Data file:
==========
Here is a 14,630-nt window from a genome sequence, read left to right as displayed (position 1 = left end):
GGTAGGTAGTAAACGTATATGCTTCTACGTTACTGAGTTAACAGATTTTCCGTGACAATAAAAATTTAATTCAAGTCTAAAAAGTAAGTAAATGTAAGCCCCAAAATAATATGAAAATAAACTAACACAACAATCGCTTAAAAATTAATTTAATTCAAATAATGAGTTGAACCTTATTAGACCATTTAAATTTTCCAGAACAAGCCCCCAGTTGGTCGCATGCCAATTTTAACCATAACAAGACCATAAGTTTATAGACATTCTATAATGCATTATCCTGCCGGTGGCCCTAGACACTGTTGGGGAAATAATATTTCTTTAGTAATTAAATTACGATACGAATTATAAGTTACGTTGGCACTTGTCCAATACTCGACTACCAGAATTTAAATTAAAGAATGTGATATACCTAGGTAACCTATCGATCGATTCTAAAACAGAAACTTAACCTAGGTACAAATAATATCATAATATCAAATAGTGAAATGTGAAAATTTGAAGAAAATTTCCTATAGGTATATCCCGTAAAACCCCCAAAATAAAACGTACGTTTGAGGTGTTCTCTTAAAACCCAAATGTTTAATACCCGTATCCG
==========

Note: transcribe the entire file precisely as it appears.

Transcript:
Here is a 14,630-nt window from a genome sequence, read left to right as displayed (position 1 = left end):
GGTAGGTAGTAAACGTATATGCTTCTACGTTACTGAGTTAACAGATTTTCCGTGACAATAAAAATTTAATTCAAGTCTAAAAAGTAAGTAAATGTAAGCCCCAAAATAATATGAAAATAAACTAACACAACAATCGCTTAAAAATTAATTTAATTCAAATAATGAGTTGAACCTTATTAGACCATTTAAATTTTCCAGAACAAGCCCCCAGTTGGTCGCATGCCAATTTTAACCATAACAAGACCATAAGTTTATAGACATTCTATAATGCATTATCCTGCCGGTGGCCCTAGACACTGTTGGGGAAATAATATTTCTTTAGTAATTAAATTACGATACGAATTATAAGTTACGTTGGCACTTGTCCAATACTCGACTACCAGAATTTAAATTAAAGAATGTGATATACCTAGGTAACCTATCGATCGATTCTAAAACAGAAACTTAACCTAGGTACAAATAATATCATAATATCAAATAGTGAAATGTGAAAATTTGAAGAAAATTTCCTATAGGTATATCCCGTAAAACCCCCAAAATAAAACGTACGTTTGAGGTGTTCTCTTAAAACCCAAATGTTTAATACCCGTATCCG